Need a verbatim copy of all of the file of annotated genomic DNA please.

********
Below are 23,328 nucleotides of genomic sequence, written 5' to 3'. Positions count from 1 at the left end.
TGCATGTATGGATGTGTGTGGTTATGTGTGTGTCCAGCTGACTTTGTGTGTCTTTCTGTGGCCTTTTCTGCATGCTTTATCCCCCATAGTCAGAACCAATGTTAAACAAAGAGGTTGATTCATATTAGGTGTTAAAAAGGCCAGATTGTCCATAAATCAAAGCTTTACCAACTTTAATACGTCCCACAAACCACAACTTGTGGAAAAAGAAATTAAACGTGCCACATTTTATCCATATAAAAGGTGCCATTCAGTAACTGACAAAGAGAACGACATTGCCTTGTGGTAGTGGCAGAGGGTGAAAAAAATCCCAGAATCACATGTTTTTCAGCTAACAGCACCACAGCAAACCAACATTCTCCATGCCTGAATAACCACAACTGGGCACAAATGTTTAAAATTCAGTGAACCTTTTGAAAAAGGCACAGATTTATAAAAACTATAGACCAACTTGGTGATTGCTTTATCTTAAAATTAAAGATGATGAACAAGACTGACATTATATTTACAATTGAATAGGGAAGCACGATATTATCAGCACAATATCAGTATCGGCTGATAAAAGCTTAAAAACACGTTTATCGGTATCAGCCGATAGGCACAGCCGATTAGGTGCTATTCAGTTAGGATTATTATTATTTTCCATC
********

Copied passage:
Below are 23,328 nucleotides of genomic sequence, written 5' to 3'. Positions count from 1 at the left end.
TGCATGTATGGATGTGTGTGGTTATGTGTGTGTCCAGCTGACTTTGTGTGTCTTTCTGTGGCCTTTTCTGCATGCTTTATCCCCCATAGTCAGAACCAATGTTAAACAAAGAGGTTGATTCATATTAGGTGTTAAAAAGGCCAGATTGTCCATAAATCAAAGCTTTACCAACTTTAATACGTCCCACAAACCACAACTTGTGGAAAAAGAAATTAAACGTGCCACATTTTATCCATATAAAAGGTGCCATTCAGTAACTGACAAAGAGAACGACATTGCCTTGTGGTAGTGGCAGAGGGTGAAAAAAATCCCAGAATCACATGTTTTTCAGCTAACAGCACCACAGCAAACCAACATTCTCCATGCCTGAATAACCACAACTGGGCACAAATGTTTAAAATTCAGTGAACCTTTTGAAAAAGGCACAGATTTATAAAAACTATAGACCAACTTGGTGATTGCTTTATCTTAAAATTAAAGATGATGAACAAGACTGACATTATATTTACAATTGAATAGGGAAGCACGATATTATCAGCACAATATCAGTATCGGCTGATAAAAGCTTAAAAACACGTTTATCGGTATCAGCCGATAGGCACAGCCGATTAGGTGCTATTCAGTTAGGATTATTATTATTTTCCATC